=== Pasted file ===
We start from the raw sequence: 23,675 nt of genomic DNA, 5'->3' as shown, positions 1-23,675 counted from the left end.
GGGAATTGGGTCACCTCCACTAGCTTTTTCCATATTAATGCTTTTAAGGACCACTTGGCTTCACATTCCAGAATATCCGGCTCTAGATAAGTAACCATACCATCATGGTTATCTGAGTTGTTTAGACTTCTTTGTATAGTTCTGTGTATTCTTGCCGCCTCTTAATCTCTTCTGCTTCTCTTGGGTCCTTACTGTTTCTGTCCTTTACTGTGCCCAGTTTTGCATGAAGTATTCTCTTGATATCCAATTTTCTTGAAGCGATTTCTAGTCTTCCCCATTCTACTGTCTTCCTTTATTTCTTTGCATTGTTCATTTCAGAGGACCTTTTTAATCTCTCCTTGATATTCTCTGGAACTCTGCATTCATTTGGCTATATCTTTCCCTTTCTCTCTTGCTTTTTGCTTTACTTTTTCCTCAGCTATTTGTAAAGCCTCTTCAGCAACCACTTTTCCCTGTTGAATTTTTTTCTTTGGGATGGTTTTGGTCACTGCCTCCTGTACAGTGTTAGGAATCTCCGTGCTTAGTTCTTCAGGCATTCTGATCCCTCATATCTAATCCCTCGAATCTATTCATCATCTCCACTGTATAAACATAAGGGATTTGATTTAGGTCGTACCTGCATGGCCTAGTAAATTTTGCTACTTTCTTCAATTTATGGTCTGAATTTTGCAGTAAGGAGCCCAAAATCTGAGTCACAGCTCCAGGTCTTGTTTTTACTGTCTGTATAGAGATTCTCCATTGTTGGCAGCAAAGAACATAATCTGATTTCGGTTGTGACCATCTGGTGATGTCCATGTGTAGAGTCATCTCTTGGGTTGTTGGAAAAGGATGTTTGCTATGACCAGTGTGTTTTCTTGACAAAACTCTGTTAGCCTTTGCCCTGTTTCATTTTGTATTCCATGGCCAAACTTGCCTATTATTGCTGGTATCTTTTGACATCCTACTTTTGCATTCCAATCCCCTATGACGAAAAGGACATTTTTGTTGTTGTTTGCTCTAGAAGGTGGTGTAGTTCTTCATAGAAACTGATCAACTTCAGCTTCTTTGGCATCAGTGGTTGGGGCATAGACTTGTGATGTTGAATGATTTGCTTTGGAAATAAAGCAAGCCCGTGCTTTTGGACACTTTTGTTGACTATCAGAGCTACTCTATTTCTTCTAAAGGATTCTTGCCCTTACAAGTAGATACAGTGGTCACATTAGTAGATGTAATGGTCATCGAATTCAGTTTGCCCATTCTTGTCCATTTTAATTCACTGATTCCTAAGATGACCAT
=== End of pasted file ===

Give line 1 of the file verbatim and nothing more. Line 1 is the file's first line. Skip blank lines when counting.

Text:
We start from the raw sequence: 23,675 nt of genomic DNA, 5'->3' as shown, positions 1-23,675 counted from the left end.